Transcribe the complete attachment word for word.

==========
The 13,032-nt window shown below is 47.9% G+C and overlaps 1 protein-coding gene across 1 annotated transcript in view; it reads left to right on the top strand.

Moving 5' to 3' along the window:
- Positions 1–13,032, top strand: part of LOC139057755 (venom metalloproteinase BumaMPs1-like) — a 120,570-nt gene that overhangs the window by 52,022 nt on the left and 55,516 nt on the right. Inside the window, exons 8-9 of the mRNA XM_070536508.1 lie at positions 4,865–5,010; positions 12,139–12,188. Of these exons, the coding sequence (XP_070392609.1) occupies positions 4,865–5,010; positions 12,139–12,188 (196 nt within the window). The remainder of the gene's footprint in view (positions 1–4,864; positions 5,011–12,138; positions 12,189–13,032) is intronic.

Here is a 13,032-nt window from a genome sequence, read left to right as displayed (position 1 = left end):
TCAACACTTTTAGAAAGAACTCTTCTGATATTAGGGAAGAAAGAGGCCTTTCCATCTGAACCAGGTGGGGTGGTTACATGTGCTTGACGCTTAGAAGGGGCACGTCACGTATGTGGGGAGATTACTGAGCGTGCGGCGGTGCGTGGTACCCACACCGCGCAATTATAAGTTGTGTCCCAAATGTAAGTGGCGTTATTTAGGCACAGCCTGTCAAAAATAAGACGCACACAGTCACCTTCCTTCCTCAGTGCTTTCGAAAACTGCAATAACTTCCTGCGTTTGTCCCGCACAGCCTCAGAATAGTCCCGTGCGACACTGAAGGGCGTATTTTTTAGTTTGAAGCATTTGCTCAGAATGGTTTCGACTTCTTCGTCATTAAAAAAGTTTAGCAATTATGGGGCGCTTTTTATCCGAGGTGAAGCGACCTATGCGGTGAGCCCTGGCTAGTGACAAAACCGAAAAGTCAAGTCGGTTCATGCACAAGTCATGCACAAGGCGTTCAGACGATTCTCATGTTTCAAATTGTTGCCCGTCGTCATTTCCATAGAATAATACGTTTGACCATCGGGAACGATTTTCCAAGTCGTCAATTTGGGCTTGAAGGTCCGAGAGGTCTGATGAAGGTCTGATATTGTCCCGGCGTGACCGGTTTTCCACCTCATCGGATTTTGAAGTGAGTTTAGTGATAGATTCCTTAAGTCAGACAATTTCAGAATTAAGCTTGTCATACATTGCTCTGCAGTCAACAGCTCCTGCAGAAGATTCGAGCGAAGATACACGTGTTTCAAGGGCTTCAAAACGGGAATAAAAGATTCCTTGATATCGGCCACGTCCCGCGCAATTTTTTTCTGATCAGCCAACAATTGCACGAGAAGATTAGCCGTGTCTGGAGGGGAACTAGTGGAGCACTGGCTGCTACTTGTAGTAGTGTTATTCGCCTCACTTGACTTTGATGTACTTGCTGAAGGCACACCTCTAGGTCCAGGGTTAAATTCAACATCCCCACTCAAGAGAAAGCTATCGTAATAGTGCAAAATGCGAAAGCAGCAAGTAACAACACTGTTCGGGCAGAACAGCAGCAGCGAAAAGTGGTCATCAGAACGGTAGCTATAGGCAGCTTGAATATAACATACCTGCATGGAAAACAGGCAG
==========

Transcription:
The 13,032-nt window shown below is 47.9% G+C and overlaps 1 protein-coding gene across 1 annotated transcript in view; it reads left to right on the top strand.

Moving 5' to 3' along the window:
- Positions 1–13,032, top strand: part of LOC139057755 (venom metalloproteinase BumaMPs1-like) — a 120,570-nt gene that overhangs the window by 52,022 nt on the left and 55,516 nt on the right. Inside the window, exons 8-9 of the mRNA XM_070536508.1 lie at positions 4,865–5,010; positions 12,139–12,188. Of these exons, the coding sequence (XP_070392609.1) occupies positions 4,865–5,010; positions 12,139–12,188 (196 nt within the window). The remainder of the gene's footprint in view (positions 1–4,864; positions 5,011–12,138; positions 12,189–13,032) is intronic.

Here is a 13,032-nt window from a genome sequence, read left to right as displayed (position 1 = left end):
TCAACACTTTTAGAAAGAACTCTTCTGATATTAGGGAAGAAAGAGGCCTTTCCATCTGAACCAGGTGGGGTGGTTACATGTGCTTGACGCTTAGAAGGGGCACGTCACGTATGTGGGGAGATTACTGAGCGTGCGGCGGTGCGTGGTACCCACACCGCGCAATTATAAGTTGTGTCCCAAATGTAAGTGGCGTTATTTAGGCACAGCCTGTCAAAAATAAGACGCACACAGTCACCTTCCTTCCTCAGTGCTTTCGAAAACTGCAATAACTTCCTGCGTTTGTCCCGCACAGCCTCAGAATAGTCCCGTGCGACACTGAAGGGCGTATTTTTTAGTTTGAAGCATTTGCTCAGAATGGTTTCGACTTCTTCGTCATTAAAAAAGTTTAGCAATTATGGGGCGCTTTTTATCCGAGGTGAAGCGACCTATGCGGTGAGCCCTGGCTAGTGACAAAACCGAAAAGTCAAGTCGGTTCATGCACAAGTCATGCACAAGGCGTTCAGACGATTCTCATGTTTCAAATTGTTGCCCGTCGTCATTTCCATAGAATAATACGTTTGACCATCGGGAACGATTTTCCAAGTCGTCAATTTGGGCTTGAAGGTCCGAGAGGTCTGATGAAGGTCTGATATTGTCCCGGCGTGACCGGTTTTCCACCTCATCGGATTTTGAAGTGAGTTTAGTGATAGATTCCTTAAGTCAGACAATTTCAGAATTAAGCTTGTCATACATTGCTCTGCAGTCAACAGCTCCTGCAGAAGATTCGAGCGAAGATACACGTGTTTCAAGGGCTTCAAAACGGGAATAAAAGATTCCTTGATATCGGCCACGTCCCGCGCAATTTTTTTCTGATCAGCCAACAATTGCACGAGAAGATTAGCCGTGTCTGGAGGGGAACTAGTGGAGCACTGGCTGCTACTTGTAGTAGTGTTATTCGCCTCACTTGACTTTGATGTACTTGCTGAAGGCACACCTCTAGGTCCAGGGTTAAATTCAACATCCCCACTCAAGAGAAAGCTATCGTAATAGTGCAAAATGCGAAAGCAGCAAGTAACAACACTGTTCGGGCAGAACAGCAGCAGCGAAAAGTGGTCATCAGAACGGTAGCTATAGGCAGCTTGAATATAACATACCTGCATGGAAAACAGGCAG